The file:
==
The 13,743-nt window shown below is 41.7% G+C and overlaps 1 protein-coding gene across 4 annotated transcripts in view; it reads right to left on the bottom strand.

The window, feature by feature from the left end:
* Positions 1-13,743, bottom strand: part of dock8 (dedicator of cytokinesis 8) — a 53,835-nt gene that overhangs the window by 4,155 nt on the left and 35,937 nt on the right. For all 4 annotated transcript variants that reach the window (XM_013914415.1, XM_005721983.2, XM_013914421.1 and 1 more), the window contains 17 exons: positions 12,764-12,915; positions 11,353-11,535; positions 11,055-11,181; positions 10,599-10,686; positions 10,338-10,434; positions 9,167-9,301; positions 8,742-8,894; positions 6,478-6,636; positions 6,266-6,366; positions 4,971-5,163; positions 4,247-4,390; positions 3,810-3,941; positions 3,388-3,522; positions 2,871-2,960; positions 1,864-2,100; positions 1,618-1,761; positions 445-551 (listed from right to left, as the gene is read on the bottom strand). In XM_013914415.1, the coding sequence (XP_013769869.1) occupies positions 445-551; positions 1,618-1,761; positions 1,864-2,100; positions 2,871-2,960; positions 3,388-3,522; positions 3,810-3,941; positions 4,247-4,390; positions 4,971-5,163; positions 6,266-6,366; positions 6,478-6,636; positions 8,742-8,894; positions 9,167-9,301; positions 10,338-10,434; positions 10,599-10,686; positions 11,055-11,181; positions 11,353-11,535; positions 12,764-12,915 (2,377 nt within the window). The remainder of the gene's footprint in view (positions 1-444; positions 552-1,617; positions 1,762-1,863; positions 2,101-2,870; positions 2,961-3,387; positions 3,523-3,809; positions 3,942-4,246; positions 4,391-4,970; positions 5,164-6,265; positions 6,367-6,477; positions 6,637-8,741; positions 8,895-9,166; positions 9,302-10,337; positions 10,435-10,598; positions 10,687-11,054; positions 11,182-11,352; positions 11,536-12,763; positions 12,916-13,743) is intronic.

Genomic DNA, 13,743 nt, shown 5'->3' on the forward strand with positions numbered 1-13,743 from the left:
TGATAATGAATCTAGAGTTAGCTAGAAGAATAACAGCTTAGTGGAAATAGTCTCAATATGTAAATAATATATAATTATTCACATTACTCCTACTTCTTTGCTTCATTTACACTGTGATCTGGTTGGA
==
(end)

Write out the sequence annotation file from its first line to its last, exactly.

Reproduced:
The 13,743-nt window shown below is 41.7% G+C and overlaps 1 protein-coding gene across 4 annotated transcripts in view; it reads right to left on the bottom strand.

The window, feature by feature from the left end:
* Positions 1-13,743, bottom strand: part of dock8 (dedicator of cytokinesis 8) — a 53,835-nt gene that overhangs the window by 4,155 nt on the left and 35,937 nt on the right. For all 4 annotated transcript variants that reach the window (XM_013914415.1, XM_005721983.2, XM_013914421.1 and 1 more), the window contains 17 exons: positions 12,764-12,915; positions 11,353-11,535; positions 11,055-11,181; positions 10,599-10,686; positions 10,338-10,434; positions 9,167-9,301; positions 8,742-8,894; positions 6,478-6,636; positions 6,266-6,366; positions 4,971-5,163; positions 4,247-4,390; positions 3,810-3,941; positions 3,388-3,522; positions 2,871-2,960; positions 1,864-2,100; positions 1,618-1,761; positions 445-551 (listed from right to left, as the gene is read on the bottom strand). In XM_013914415.1, the coding sequence (XP_013769869.1) occupies positions 445-551; positions 1,618-1,761; positions 1,864-2,100; positions 2,871-2,960; positions 3,388-3,522; positions 3,810-3,941; positions 4,247-4,390; positions 4,971-5,163; positions 6,266-6,366; positions 6,478-6,636; positions 8,742-8,894; positions 9,167-9,301; positions 10,338-10,434; positions 10,599-10,686; positions 11,055-11,181; positions 11,353-11,535; positions 12,764-12,915 (2,377 nt within the window). The remainder of the gene's footprint in view (positions 1-444; positions 552-1,617; positions 1,762-1,863; positions 2,101-2,870; positions 2,961-3,387; positions 3,523-3,809; positions 3,942-4,246; positions 4,391-4,970; positions 5,164-6,265; positions 6,367-6,477; positions 6,637-8,741; positions 8,895-9,166; positions 9,302-10,337; positions 10,435-10,598; positions 10,687-11,054; positions 11,182-11,352; positions 11,536-12,763; positions 12,916-13,743) is intronic.

Genomic DNA, 13,743 nt, shown 5'->3' on the forward strand with positions numbered 1-13,743 from the left:
TGATAATGAATCTAGAGTTAGCTAGAAGAATAACAGCTTAGTGGAAATAGTCTCAATATGTAAATAATATATAATTATTCACATTACTCCTACTTCTTTGCTTCATTTACACTGTGATCTGGTTGGA